The Higlands and Lowlands of Mind

The Self of each of us has a vehicle of expression which we call the Mind, but which vehicle is much larger and far more complex than we are apt to realize. As a writer has said “Our Self is greater than we know; it has peaks above, and lowlands below the plateau of our conscious experience.” That which we know as the “conscious mind” is not the Soul. The Soul is not a part of that which we know in consciousness, but, on the contrary, that which we know in consciousness is but a small part of the Soul–the conscious vehicle of a greater Self, or “I.”

The Yogis have always taught that the mind has many planes of manifestation and action–and that many of its planes operated above and below the plane of consciousness. Western science is beginning to realize this fact, and its theories regarding same may be found in any of the later works on psychology. But this is a matter of recent development in Western science. Until very recently the text books held that Consciousness and Mind were synonymous, and that the Mind was conscious of all of its activities, changes and modifications.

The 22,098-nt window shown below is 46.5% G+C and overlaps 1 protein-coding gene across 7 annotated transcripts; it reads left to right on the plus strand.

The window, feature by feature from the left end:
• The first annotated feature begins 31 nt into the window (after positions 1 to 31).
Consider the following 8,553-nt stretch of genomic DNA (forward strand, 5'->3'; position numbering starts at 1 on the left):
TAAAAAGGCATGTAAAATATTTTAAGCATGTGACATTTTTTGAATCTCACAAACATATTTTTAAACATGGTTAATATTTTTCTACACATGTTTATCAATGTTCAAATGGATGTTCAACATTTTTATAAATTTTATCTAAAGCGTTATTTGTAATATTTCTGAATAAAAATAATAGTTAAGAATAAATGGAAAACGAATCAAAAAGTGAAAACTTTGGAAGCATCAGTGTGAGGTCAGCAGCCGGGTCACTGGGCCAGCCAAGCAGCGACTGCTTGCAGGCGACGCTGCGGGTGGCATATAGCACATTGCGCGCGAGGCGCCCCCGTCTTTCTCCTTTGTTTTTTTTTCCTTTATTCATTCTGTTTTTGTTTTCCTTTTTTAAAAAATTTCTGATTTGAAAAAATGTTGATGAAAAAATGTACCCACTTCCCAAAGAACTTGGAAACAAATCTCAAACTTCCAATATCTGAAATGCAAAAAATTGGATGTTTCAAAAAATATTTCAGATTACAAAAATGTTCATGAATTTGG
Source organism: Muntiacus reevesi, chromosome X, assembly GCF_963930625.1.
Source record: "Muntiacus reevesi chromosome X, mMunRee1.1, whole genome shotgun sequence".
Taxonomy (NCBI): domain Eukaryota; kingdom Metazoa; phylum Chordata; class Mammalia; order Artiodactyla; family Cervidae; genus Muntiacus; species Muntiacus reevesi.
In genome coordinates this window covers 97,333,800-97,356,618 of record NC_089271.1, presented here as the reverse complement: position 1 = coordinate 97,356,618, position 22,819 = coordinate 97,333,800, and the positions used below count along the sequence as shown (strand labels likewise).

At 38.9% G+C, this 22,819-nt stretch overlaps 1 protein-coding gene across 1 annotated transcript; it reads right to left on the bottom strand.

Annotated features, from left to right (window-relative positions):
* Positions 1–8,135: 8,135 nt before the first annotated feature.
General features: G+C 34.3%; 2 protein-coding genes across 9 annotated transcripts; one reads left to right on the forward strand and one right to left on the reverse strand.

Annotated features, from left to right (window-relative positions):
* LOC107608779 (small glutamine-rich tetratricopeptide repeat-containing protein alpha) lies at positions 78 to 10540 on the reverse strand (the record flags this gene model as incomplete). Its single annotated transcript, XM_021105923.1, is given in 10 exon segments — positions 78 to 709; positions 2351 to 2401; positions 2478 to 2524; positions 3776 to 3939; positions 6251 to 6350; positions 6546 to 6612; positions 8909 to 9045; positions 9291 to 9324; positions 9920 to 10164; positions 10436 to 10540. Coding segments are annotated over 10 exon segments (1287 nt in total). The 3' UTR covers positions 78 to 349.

Liebnitz was one of the first Western philosophers to advance the idea that there were planes of mental activity outside of the plane of consciousness, and since his time the leading thinkers have slowly but surely moved forward to his position.

At the present time it is generally conceded that at least ninety per cent of our mental operations take place in the out-of-conscious realm. Prof. Elmer Gates, the well known scientist, has said: “At least ninety per cent of our mental life is sub-conscious. If you will analyze your mental operations you will find that conscious thinking is never a continuous line of consciousness, but a series of conscious data with great intervals of subconscious. We sit and try to solve a problem, and fail. We walk around, try again, and fail. Suddenly an idea dawns that leads to the solution of the problem. The subconscious processes were at work. We do not volitionally create our own thinking. It takes place in us. We are more or less passive recipients. We cannot change the nature of a thought, or of a truth, but we can, as it were, guide the ship by a moving of the helm. Our mentation is largely the result of the great Cosmic Whole upon us.”

Sir William Hamilton says that the sphere of our consciousness is only a small circle in the center of a far wider sphere of action and thought, of which we are conscious through its effects.

Taine says: “Outside of a little luminous circle, lies a large ring of twilight, and beyond this an indefinite night; but the events of this twilight and this night are as real as those within the luminous circle.”